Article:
Morality and Practicality of Euthanasia Essay

This essay has a total of 2560 words and 18 pages.

Morality and Practicality of Euthanasia




Morality and Practicality of Euthanasia


Euthanasia is defined by The American Heritage Dictionary as "the action of killing

an individual for reasons considered to be merciful" (Leonesio 292). Here, killing is

described as the physical action where one individual actively kills another. Euthanasia is

tolerated in the medical field under certain circumstances when a patient is suffering

profoundly and death is inevitable. The word "euthanasia" comes from the Greek eu,

"good", and thanatos, "death," literally, "good death"; however, the word "euthanasia" is

much more difficult to define. Each person may define euthanasia differently. Who is to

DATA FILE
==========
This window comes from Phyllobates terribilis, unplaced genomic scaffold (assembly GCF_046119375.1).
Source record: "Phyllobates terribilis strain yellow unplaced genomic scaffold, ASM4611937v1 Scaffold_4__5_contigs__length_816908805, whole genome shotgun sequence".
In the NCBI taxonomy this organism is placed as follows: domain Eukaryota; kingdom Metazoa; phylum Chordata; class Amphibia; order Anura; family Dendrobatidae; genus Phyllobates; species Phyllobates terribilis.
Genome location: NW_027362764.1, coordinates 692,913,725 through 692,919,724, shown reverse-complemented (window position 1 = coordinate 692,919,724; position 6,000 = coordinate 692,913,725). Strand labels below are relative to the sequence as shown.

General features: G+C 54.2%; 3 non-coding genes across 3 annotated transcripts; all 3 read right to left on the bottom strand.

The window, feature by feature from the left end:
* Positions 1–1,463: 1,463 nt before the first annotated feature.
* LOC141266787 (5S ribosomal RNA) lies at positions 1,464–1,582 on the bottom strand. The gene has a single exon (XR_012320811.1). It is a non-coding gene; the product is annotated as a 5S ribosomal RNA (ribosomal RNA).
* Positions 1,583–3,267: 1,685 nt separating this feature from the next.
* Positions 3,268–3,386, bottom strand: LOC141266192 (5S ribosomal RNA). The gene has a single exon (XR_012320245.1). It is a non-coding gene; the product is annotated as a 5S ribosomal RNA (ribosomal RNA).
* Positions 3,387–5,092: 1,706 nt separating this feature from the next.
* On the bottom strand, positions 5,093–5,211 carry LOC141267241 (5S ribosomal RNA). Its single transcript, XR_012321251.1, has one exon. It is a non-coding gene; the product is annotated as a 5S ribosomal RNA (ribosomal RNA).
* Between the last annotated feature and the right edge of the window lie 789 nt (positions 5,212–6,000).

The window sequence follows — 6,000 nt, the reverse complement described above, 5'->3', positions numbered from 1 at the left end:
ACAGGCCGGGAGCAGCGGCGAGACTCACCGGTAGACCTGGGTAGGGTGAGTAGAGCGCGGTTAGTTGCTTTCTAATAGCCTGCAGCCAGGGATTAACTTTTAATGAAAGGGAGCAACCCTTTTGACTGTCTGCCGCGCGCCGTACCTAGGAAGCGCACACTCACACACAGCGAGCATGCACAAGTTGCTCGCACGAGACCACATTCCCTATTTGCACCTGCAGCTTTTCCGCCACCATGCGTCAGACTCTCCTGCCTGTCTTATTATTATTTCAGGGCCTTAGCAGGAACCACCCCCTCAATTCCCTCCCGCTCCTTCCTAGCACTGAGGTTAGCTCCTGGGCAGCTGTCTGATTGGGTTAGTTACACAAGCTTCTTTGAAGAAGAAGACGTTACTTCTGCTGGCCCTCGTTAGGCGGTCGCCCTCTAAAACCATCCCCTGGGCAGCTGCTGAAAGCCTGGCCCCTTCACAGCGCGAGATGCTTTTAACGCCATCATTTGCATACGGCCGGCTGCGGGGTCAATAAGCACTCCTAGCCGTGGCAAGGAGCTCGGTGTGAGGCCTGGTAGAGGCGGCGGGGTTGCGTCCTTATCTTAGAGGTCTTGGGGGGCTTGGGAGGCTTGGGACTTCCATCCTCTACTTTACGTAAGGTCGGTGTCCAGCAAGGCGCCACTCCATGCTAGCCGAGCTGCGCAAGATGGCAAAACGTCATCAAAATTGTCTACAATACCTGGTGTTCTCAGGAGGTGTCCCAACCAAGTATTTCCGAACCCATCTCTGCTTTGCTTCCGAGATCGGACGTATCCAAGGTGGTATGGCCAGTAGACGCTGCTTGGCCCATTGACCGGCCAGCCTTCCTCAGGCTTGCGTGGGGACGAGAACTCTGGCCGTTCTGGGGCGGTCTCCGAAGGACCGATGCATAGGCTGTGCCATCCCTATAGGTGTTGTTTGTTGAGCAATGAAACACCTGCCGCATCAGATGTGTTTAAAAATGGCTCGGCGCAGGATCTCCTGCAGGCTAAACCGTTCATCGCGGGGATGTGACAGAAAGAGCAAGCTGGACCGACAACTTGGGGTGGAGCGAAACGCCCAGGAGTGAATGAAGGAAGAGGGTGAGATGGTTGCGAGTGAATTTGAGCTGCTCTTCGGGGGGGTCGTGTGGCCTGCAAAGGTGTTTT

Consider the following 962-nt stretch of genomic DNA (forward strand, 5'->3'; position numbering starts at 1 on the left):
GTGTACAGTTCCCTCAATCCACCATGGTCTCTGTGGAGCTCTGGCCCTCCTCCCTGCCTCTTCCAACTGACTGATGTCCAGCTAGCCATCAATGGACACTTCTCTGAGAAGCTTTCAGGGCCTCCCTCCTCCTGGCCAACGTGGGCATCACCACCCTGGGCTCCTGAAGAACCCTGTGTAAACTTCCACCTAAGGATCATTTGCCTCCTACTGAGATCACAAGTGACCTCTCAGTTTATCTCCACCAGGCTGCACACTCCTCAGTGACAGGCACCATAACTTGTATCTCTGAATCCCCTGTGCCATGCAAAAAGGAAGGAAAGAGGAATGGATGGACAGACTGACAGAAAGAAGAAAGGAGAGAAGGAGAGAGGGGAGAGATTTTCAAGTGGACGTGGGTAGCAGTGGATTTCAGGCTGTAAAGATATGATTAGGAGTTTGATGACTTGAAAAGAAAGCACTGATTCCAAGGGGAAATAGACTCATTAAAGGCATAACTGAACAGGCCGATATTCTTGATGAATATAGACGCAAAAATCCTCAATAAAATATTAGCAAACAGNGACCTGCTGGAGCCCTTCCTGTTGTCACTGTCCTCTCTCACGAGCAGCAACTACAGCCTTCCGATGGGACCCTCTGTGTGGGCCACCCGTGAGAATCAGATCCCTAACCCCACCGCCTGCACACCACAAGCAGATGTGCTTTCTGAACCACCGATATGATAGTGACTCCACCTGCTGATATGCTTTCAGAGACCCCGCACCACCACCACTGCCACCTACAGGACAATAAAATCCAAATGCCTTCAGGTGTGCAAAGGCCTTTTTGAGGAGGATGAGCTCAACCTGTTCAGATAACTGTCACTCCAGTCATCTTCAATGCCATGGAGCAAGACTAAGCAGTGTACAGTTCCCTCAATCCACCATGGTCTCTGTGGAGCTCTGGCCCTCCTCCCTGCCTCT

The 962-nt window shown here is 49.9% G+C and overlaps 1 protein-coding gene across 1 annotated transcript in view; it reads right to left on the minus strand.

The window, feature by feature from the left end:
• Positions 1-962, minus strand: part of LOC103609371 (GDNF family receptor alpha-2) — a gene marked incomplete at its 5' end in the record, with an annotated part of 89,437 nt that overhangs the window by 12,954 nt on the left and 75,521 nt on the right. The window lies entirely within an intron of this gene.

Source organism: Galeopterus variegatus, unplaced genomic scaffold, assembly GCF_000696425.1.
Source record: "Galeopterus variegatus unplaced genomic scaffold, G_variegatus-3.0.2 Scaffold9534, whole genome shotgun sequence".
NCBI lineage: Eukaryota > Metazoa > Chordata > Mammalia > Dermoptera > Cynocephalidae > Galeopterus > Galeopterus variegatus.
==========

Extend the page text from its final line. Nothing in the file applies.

decide whether a death is good or not? It is generally taken today to mean that act which a

health care professional carries out to help his/her patient achieve a good death. While

growing up, each of us learns a large number of rules of conduct. Which rules we learn

will depend on the kind of society we live in and the parents and the friends we have.

Sometimes we learn a rule without understanding its point. In most cases this may work

out, for the rule may be designed to cover ordinary circumstances, but when faced with

unusual situations, we may be in trouble. This situation is the same with moral rules.

Without understanding the rules, we may come to think of it as a mark of virtue that we

will not consider making exceptions to. We need a way of understanding the morality

against killing. The point is not to preserve every living thing possible, but to protect the

interests of individuals to have the right of choice to die.

Firstly, there are ethical guidelines for euthanasia. If the following guidelines are met,

then euthanasia is considered acceptable. The person must be a mature adult. This is

essential. The exact age will depend on the individual but the person should not be a minor

who would come under quite different laws. Secondly, the person must have clearly made